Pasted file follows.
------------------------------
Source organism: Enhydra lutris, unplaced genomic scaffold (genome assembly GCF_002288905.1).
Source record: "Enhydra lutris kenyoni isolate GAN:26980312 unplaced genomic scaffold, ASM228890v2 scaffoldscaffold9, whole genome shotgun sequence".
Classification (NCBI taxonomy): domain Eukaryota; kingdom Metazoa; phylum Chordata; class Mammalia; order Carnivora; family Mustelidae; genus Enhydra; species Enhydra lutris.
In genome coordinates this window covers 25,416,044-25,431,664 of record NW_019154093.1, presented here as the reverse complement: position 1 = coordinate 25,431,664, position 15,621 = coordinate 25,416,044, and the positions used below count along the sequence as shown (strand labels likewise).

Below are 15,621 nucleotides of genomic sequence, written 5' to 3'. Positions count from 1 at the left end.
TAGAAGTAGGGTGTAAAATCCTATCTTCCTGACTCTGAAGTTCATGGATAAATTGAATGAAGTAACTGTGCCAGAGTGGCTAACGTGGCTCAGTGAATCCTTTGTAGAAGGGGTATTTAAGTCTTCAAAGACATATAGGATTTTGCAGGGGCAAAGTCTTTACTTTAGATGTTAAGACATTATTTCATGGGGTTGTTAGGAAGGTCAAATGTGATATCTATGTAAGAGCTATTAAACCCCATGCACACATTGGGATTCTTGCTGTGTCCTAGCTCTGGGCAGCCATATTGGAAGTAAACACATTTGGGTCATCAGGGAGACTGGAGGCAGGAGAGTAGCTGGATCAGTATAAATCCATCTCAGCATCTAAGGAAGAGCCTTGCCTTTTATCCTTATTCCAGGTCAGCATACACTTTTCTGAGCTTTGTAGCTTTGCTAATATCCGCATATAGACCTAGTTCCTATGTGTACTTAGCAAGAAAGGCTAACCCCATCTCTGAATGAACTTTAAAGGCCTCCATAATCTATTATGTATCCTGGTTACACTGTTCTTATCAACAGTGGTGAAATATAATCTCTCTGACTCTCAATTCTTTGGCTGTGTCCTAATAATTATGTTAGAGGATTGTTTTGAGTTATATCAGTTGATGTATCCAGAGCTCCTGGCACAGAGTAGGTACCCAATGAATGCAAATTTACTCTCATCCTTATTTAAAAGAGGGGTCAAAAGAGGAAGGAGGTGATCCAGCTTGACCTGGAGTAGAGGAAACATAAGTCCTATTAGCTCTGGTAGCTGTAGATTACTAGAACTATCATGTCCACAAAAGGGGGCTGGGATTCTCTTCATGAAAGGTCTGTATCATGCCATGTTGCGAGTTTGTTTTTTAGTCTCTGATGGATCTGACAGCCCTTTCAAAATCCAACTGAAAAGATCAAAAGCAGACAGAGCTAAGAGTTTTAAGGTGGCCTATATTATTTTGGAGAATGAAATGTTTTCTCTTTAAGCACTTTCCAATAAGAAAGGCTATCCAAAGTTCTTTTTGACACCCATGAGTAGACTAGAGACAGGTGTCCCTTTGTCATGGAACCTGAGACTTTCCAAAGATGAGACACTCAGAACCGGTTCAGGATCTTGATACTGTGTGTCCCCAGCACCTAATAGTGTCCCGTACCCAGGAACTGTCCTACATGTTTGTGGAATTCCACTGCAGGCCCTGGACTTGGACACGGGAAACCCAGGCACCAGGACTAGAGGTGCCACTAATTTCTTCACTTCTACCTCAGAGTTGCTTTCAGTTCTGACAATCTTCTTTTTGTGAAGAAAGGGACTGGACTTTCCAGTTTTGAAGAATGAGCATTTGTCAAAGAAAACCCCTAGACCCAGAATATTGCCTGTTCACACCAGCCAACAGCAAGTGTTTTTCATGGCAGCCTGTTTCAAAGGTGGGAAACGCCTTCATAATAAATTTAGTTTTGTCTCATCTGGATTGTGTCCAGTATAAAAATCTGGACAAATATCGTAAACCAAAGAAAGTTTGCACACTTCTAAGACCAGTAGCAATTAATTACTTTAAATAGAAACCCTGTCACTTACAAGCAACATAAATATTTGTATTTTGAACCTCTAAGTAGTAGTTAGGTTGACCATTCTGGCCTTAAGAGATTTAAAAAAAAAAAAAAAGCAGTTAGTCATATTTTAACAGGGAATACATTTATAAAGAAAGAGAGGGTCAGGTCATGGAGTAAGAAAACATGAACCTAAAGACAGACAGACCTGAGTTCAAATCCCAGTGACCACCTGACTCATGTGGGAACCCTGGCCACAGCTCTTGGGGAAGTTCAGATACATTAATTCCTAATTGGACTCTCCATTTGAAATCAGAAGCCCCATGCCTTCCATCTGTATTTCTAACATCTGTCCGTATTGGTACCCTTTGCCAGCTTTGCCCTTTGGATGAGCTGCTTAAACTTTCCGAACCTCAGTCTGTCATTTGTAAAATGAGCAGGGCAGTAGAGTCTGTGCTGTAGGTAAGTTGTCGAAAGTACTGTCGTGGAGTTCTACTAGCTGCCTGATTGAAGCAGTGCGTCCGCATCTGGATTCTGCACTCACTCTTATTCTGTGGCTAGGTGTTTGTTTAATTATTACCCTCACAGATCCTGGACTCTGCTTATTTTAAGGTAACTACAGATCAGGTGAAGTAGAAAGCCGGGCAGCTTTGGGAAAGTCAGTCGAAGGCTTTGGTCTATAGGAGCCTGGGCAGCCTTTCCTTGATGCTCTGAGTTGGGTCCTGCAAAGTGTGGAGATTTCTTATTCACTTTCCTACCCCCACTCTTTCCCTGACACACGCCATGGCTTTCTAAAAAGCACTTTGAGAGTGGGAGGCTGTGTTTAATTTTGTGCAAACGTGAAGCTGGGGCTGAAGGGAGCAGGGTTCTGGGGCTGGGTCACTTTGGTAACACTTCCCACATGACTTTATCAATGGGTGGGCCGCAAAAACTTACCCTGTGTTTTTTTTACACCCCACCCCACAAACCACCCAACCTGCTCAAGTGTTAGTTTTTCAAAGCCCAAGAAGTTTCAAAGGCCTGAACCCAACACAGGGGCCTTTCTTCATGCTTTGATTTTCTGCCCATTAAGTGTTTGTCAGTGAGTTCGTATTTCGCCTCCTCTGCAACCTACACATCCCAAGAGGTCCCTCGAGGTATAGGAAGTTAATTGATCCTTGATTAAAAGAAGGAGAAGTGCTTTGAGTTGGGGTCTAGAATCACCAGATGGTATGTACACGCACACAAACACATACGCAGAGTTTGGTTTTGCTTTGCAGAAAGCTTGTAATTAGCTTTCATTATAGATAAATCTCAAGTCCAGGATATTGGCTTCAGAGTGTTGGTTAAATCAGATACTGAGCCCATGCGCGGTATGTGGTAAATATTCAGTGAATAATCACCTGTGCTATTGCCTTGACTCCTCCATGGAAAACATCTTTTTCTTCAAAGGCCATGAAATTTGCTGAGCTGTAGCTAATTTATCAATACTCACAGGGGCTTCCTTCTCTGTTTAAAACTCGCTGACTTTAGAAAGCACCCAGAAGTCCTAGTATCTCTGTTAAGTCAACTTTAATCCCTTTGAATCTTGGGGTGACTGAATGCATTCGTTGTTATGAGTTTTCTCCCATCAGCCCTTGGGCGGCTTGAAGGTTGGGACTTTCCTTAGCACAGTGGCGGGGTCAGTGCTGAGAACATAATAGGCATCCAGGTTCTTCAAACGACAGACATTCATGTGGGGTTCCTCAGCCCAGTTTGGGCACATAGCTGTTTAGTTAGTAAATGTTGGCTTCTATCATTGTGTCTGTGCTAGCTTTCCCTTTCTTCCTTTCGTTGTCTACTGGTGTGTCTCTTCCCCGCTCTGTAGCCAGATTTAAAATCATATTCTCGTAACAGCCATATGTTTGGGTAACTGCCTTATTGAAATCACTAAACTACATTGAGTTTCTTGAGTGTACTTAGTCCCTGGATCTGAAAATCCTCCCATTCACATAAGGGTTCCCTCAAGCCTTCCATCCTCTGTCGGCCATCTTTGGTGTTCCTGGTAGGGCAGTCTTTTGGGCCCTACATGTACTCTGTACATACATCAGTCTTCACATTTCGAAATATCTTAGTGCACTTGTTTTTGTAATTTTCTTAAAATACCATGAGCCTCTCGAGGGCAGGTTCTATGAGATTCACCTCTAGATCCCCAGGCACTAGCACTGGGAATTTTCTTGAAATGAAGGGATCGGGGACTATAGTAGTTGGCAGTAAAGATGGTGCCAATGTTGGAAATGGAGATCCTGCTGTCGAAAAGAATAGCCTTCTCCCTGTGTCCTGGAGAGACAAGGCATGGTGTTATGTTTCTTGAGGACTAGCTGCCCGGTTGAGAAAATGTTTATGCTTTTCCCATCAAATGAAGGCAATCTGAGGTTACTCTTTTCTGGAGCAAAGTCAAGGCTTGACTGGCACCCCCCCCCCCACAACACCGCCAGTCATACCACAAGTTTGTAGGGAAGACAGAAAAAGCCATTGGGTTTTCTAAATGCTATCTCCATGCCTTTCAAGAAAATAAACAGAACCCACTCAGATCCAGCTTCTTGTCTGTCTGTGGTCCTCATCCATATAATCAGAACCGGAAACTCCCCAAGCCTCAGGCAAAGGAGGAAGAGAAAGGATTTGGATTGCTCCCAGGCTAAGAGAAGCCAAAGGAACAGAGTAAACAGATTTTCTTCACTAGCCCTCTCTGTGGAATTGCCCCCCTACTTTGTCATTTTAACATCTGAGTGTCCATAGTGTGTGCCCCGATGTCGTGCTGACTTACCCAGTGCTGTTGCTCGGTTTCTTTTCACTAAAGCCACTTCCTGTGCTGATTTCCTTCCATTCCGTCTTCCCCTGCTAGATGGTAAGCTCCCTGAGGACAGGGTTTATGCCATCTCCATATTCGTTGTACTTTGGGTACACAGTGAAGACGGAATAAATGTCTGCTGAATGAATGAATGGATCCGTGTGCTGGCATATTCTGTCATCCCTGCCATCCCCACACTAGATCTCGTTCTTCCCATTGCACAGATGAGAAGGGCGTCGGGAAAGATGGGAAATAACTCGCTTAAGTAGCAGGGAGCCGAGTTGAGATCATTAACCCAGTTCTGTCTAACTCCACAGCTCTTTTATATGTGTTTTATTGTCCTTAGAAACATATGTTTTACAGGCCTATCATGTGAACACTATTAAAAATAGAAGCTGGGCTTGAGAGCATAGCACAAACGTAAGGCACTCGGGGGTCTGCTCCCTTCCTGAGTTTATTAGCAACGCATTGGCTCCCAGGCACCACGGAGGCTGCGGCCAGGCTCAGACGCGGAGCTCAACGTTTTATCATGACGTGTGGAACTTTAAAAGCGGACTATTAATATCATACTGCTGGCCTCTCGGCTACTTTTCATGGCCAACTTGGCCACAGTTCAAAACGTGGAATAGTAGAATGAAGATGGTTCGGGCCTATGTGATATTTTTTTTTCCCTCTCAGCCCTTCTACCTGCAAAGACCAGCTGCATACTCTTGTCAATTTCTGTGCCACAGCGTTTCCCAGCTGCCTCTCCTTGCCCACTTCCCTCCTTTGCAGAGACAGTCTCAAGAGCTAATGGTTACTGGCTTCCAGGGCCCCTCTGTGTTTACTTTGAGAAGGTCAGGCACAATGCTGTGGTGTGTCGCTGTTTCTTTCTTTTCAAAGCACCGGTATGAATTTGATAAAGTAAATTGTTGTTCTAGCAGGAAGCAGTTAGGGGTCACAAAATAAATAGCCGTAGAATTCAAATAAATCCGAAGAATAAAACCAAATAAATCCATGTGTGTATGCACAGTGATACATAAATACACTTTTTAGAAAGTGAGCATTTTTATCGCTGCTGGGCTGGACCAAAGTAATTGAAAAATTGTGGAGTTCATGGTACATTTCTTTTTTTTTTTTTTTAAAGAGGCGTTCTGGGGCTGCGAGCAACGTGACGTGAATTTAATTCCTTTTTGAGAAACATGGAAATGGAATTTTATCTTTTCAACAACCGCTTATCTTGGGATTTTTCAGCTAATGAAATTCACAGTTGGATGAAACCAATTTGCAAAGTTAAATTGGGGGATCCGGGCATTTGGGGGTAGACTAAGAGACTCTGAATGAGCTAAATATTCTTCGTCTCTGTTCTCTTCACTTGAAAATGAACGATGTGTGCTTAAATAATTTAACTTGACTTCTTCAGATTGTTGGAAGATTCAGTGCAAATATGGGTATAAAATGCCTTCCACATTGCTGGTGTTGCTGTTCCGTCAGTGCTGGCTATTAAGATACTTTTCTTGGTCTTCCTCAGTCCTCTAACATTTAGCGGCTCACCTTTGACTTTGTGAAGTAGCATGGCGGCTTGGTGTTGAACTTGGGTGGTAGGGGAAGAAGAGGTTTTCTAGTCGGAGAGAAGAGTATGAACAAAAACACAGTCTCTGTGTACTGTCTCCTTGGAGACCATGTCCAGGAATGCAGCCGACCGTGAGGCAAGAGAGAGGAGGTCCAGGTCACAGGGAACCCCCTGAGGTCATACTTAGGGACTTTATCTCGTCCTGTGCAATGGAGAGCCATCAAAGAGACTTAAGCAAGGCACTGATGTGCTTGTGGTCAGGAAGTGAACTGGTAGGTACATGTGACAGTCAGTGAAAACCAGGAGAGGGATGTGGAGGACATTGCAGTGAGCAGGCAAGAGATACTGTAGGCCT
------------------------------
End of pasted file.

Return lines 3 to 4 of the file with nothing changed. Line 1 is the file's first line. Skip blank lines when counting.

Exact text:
Classification (NCBI taxonomy): domain Eukaryota; kingdom Metazoa; phylum Chordata; class Mammalia; order Carnivora; family Mustelidae; genus Enhydra; species Enhydra lutris.
In genome coordinates this window covers 25,416,044-25,431,664 of record NW_019154093.1, presented here as the reverse complement: position 1 = coordinate 25,431,664, position 15,621 = coordinate 25,416,044, and the positions used below count along the sequence as shown (strand labels likewise).